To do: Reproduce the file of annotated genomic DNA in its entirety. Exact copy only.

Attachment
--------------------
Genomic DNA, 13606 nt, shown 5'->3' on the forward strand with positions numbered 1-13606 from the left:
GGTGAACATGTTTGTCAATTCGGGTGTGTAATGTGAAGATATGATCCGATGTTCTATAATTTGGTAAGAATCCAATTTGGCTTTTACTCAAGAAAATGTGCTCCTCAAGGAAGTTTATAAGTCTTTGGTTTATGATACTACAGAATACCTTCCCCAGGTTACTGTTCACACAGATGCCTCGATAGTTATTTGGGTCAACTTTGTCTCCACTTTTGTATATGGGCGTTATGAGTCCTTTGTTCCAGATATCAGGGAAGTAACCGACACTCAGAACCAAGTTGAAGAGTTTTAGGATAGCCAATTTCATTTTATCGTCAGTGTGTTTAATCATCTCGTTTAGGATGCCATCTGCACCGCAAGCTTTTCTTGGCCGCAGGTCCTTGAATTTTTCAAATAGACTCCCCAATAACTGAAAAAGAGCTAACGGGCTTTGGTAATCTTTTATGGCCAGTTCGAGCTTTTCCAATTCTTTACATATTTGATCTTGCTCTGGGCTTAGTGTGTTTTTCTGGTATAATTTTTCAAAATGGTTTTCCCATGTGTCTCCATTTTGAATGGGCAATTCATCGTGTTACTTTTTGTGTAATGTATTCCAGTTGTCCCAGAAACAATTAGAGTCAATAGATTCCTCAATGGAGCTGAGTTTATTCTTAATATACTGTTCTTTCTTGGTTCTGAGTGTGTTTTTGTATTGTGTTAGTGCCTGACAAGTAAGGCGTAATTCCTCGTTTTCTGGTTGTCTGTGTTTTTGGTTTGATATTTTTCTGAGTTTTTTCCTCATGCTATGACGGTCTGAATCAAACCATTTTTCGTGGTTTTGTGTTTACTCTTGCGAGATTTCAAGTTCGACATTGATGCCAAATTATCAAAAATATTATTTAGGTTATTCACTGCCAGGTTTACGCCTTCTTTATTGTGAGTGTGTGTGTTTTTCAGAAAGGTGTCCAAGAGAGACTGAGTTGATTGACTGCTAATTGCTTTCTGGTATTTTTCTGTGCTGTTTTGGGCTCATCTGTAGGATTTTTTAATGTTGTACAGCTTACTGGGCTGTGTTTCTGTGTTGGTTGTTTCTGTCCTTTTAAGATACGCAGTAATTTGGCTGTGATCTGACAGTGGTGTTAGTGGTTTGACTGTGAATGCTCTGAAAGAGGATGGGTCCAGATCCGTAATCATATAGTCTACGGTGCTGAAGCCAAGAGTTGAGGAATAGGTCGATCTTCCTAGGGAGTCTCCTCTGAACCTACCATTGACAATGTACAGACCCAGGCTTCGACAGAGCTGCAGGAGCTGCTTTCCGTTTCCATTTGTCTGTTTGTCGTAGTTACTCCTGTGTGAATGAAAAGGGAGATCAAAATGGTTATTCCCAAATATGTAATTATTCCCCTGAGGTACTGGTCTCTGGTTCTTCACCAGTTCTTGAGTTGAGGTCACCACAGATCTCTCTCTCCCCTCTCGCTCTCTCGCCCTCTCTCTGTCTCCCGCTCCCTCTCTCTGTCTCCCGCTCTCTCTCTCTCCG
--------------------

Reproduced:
Genomic DNA, 13606 nt, shown 5'->3' on the forward strand with positions numbered 1-13606 from the left:
GGTGAACATGTTTGTCAATTCGGGTGTGTAATGTGAAGATATGATCCGATGTTCTATAATTTGGTAAGAATCCAATTTGGCTTTTACTCAAGAAAATGTGCTCCTCAAGGAAGTTTATAAGTCTTTGGTTTATGATACTACAGAATACCTTCCCCAGGTTACTGTTCACACAGATGCCTCGATAGTTATTTGGGTCAACTTTGTCTCCACTTTTGTATATGGGCGTTATGAGTCCTTTGTTCCAGATATCAGGGAAGTAACCGACACTCAGAACCAAGTTGAAGAGTTTTAGGATAGCCAATTTCATTTTATCGTCAGTGTGTTTAATCATCTCGTTTAGGATGCCATCTGCACCGCAAGCTTTTCTTGGCCGCAGGTCCTTGAATTTTTCAAATAGACTCCCCAATAACTGAAAAAGAGCTAACGGGCTTTGGTAATCTTTTATGGCCAGTTCGAGCTTTTCCAATTCTTTACATATTTGATCTTGCTCTGGGCTTAGTGTGTTTTTCTGGTATAATTTTTCAAAATGGTTTTCCCATGTGTCTCCATTTTGAATGGGCAATTCATCGTGTTACTTTTTGTGTAATGTATTCCAGTTGTCCCAGAAACAATTAGAGTCAATAGATTCCTCAATGGAGCTGAGTTTATTCTTAATATACTGTTCTTTCTTGGTTCTGAGTGTGTTTTTGTATTGTGTTAGTGCCTGACAAGTAAGGCGTAATTCCTCGTTTTCTGGTTGTCTGTGTTTTTGGTTTGATATTTTTCTGAGTTTTTTCCTCATGCTATGACGGTCTGAATCAAACCATTTTTCGTGGTTTTGTGTTTACTCTTGCGAGATTTCAAGTTCGACATTGATGCCAAATTATCAAAAATATTATTTAGGTTATTCACTGCCAGGTTTACGCCTTCTTTATTGTGAGTGTGTGTGTTTTTCAGAAAGGTGTCCAAGAGAGACTGAGTTGATTGACTGCTAATTGCTTTCTGGTATTTTTCTGTGCTGTTTTGGGCTCATCTGTAGGATTTTTTAATGTTGTACAGCTTACTGGGCTGTGTTTCTGTGTTGGTTGTTTCTGTCCTTTTAAGATACGCAGTAATTTGGCTGTGATCTGACAGTGGTGTTAGTGGTTTGACTGTGAATGCTCTGAAAGAGGATGGGTCCAGATCCGTAATCATATAGTCTACGGTGCTGAAGCCAAGAGTTGAGGAATAGGTCGATCTTCCTAGGGAGTCTCCTCTGAACCTACCATTGACAATGTACAGACCCAGGCTTCGACAGAGCTGCAGGAGCTGCTTTCCGTTTCCATTTGTCTGTTTGTCGTAGTTACTCCTGTGTGAATGAAAAGGGAGATCAAAATGGTTATTCCCAAATATGTAATTATTCCCCTGAGGTACTGGTCTCTGGTTCTTCACCAGTTCTTGAGTTGAGGTCACCACAGATCTCTCTCTCCCCTCTCGCTCTCTCGCCCTCTCTCTGTCTCCCGCTCCCTCTCTCTGTCTCCCGCTCTCTCTCTCTCCG